It's unnerving. It's beautiful. It's unnerving because so many people are hiding who they are. It's unnerving because so many are terrified to admit the feelings they have carried inside for their entire lives. Even when someone like me comes out and says "I am Trans!" there are dozens more who cannot, or who don't feel safe expressing who they are, except maybe once, in hushed tones, to someone they know they can trust not to attack, out or chastise them. It's beautiful because it gives me hope. It affirms the normalcy of my experience in a way that nothing else does. It gives me a fresh perspective that I can carry out into the world to show others.

To all of my fellow trans people, I say: take heart. You are not alone. I've caught a glimpse of how many of us there are out there. In the few months that I've been writing these articles, I've been approached by dozens of people who feel the same things, share the same experiences with dysphoria that we do. There are more of us out there than I think most people realize. Many, many more, and though most are quiet, we aren't going away. Look deeply into history and you'll see that we've always been here, sometimes silenced and marginalized, sometimes loud and proud about who we are, but always here.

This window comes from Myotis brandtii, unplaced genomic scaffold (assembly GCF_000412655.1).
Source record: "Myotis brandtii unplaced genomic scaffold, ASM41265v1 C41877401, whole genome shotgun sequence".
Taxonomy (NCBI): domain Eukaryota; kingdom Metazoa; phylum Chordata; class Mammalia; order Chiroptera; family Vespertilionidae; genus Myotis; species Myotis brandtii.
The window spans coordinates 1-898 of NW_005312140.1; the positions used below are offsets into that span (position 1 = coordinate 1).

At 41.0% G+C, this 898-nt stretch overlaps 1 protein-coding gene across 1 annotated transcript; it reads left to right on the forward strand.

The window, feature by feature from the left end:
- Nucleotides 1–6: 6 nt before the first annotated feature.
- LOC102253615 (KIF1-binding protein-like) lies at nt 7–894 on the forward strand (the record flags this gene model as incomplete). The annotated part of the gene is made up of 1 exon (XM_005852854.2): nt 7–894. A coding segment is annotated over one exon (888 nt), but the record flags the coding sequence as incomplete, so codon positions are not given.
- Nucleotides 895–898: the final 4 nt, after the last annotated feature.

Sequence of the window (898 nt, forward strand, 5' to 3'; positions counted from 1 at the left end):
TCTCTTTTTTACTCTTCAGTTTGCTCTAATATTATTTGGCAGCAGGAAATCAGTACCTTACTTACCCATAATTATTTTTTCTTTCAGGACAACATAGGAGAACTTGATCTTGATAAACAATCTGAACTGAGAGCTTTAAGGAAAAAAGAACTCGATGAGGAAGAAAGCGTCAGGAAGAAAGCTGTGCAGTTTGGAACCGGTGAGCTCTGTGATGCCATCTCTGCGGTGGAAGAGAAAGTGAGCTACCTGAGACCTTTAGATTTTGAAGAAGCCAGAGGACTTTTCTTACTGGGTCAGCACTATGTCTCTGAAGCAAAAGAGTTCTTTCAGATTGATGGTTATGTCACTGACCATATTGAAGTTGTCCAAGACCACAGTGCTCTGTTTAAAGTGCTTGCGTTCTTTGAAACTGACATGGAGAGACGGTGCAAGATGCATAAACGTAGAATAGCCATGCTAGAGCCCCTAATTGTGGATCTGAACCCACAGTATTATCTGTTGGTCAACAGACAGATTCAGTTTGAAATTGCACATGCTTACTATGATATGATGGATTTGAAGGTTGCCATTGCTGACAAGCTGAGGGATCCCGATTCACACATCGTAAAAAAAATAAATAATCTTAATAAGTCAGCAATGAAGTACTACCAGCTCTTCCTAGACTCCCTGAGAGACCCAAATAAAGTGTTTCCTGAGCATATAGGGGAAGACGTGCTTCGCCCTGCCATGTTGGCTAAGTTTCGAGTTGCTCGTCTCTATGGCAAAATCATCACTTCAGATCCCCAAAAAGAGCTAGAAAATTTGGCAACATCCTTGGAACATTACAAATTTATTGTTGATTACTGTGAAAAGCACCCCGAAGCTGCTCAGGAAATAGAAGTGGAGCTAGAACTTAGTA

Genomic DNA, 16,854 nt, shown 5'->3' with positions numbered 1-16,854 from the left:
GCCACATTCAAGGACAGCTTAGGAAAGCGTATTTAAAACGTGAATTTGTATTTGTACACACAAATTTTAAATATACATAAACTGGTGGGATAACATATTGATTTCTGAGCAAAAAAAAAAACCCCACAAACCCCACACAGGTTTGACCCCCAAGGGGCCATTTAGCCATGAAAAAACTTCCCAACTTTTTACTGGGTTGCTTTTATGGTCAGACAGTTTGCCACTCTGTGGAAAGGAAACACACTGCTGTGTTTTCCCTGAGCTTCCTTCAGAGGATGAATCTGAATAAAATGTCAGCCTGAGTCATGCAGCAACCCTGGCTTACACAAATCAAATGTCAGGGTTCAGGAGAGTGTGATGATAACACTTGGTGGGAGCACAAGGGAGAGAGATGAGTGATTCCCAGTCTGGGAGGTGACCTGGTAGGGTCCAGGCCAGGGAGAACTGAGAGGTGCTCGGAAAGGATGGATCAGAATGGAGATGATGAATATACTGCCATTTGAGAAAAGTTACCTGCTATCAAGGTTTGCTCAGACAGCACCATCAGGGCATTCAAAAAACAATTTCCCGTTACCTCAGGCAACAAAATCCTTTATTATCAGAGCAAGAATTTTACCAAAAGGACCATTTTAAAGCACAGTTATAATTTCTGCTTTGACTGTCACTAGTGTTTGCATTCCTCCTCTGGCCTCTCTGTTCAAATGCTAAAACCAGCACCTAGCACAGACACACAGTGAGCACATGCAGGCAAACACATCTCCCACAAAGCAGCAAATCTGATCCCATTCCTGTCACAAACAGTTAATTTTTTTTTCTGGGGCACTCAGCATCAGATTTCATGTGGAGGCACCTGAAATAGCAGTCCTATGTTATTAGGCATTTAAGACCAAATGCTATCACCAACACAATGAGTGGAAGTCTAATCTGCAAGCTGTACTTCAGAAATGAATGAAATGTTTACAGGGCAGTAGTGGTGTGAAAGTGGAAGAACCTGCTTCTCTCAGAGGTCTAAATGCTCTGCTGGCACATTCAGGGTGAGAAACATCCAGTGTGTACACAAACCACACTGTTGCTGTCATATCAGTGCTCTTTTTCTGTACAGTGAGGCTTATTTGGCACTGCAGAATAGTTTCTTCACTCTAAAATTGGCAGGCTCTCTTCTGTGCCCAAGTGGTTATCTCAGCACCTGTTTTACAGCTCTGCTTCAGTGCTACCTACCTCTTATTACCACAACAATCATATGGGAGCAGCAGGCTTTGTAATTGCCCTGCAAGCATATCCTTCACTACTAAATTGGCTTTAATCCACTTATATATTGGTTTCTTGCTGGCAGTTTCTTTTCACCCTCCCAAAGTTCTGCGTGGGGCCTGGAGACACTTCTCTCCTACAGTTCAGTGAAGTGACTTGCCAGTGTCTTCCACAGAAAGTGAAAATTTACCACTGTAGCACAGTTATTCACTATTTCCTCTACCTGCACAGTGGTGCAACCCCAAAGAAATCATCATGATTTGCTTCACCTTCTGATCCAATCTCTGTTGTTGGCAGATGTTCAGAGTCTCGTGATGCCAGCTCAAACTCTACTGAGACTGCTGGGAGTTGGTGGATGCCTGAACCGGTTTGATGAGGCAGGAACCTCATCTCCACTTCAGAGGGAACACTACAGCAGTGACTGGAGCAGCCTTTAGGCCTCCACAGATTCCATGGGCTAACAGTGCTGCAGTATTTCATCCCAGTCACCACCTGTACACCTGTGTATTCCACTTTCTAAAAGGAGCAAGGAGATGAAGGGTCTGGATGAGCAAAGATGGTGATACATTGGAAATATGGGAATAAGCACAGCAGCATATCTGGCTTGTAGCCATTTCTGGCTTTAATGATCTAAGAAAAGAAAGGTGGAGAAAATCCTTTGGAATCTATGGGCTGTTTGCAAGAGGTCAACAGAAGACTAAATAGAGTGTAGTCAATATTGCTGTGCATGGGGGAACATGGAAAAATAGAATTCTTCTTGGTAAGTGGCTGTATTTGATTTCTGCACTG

If you have a story about your own experiences as a trans individual or would like to be interviewed so that you can share your perspectives as a trans person with the readers of this blog, please feel free to contact me through the contact form here: [link]. Make sure you have javascript enabled or the form will just display a blank page. I’d love to hear from you, and I’d love to share your perspective with our readers. Thank you!

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Why We Need To Protect Men In Dresses

Photo by Rayne's Avante-Garde
Article By E.S. Wynn